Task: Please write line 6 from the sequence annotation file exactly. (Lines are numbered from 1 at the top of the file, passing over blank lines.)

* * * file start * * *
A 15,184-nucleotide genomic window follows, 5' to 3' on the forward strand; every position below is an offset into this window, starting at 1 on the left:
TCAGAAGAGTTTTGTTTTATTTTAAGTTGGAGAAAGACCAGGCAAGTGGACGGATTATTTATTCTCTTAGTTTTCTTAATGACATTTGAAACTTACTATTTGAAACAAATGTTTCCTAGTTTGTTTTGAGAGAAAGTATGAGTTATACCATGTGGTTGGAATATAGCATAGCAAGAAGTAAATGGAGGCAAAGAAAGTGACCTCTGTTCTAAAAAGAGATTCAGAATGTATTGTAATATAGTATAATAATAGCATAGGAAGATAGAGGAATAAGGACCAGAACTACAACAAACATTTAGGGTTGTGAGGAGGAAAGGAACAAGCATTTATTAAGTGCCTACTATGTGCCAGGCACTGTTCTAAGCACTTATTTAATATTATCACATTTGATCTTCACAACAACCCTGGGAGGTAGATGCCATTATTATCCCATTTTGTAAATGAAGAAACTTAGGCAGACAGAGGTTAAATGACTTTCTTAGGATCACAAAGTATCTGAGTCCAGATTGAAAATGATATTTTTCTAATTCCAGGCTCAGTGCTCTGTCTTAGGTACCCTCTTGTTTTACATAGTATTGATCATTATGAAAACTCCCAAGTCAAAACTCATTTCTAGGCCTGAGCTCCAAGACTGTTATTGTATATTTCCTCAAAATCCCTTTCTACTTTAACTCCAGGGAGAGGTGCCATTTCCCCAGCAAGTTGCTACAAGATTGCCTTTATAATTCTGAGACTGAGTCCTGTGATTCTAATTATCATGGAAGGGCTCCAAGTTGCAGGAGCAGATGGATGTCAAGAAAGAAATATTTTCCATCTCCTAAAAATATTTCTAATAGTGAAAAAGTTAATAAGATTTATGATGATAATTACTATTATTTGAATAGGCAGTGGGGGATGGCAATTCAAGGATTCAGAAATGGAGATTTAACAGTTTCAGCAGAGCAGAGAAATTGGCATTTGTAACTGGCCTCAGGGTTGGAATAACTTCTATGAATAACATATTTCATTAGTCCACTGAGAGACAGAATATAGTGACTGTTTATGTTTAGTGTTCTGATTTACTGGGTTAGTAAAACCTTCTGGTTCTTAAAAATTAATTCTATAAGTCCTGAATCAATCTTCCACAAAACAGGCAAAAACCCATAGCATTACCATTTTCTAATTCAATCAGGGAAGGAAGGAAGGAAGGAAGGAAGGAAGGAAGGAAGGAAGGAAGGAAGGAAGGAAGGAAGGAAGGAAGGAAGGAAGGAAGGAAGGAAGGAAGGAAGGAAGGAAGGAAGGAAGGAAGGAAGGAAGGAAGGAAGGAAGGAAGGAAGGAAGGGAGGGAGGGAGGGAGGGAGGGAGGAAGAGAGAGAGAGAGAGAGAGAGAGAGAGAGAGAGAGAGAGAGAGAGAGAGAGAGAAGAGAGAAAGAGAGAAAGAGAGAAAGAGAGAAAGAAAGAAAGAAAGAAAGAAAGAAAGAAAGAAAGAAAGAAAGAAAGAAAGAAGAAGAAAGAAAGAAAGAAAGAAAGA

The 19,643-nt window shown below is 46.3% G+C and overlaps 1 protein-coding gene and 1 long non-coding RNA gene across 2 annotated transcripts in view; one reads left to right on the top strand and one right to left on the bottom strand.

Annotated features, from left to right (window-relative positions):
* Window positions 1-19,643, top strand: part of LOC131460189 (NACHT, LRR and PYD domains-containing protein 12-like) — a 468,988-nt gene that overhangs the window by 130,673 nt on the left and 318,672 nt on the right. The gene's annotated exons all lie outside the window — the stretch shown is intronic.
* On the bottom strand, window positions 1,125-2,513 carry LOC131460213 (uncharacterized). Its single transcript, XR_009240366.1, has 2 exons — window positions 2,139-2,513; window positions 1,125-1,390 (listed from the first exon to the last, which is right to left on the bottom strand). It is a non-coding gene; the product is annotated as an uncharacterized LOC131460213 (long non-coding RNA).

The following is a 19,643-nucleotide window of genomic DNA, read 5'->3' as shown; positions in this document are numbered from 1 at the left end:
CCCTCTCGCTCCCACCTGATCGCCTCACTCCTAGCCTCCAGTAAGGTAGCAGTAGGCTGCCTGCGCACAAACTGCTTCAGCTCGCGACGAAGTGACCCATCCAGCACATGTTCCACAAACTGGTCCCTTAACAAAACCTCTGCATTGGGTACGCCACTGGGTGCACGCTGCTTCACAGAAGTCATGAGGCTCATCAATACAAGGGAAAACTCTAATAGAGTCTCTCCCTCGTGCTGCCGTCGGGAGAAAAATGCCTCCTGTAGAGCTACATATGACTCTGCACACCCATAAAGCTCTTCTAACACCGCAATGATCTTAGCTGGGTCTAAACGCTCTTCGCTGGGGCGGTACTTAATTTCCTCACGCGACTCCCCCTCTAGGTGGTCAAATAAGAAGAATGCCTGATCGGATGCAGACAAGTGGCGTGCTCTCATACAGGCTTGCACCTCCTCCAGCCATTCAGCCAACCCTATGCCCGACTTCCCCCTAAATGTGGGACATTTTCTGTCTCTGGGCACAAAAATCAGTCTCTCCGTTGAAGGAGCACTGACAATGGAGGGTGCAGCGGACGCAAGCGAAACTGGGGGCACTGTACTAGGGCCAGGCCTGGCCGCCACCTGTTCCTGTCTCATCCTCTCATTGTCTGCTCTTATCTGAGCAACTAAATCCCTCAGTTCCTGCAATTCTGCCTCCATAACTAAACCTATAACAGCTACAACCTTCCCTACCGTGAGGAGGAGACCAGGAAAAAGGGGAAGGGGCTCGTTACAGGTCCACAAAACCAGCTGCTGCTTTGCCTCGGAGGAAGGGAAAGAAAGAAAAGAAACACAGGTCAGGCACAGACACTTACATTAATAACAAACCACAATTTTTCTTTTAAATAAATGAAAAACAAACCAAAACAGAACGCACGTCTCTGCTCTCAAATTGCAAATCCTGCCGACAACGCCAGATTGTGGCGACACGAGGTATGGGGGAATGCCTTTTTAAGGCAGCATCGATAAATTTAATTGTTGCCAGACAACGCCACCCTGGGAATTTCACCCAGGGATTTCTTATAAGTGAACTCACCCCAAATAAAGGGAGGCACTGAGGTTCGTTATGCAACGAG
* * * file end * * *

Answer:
* On the bottom strand, window positions 1,125-2,513 carry LOC131460213 (uncharacterized). Its single transcript, XR_009240366.1, has 2 exons — window positions 2,139-2,513; window positions 1,125-1,390 (listed from the first exon to the last, which is right to left on the bottom strand). It is a non-coding gene; the product is annotated as an uncharacterized LOC131460213 (long non-coding RNA).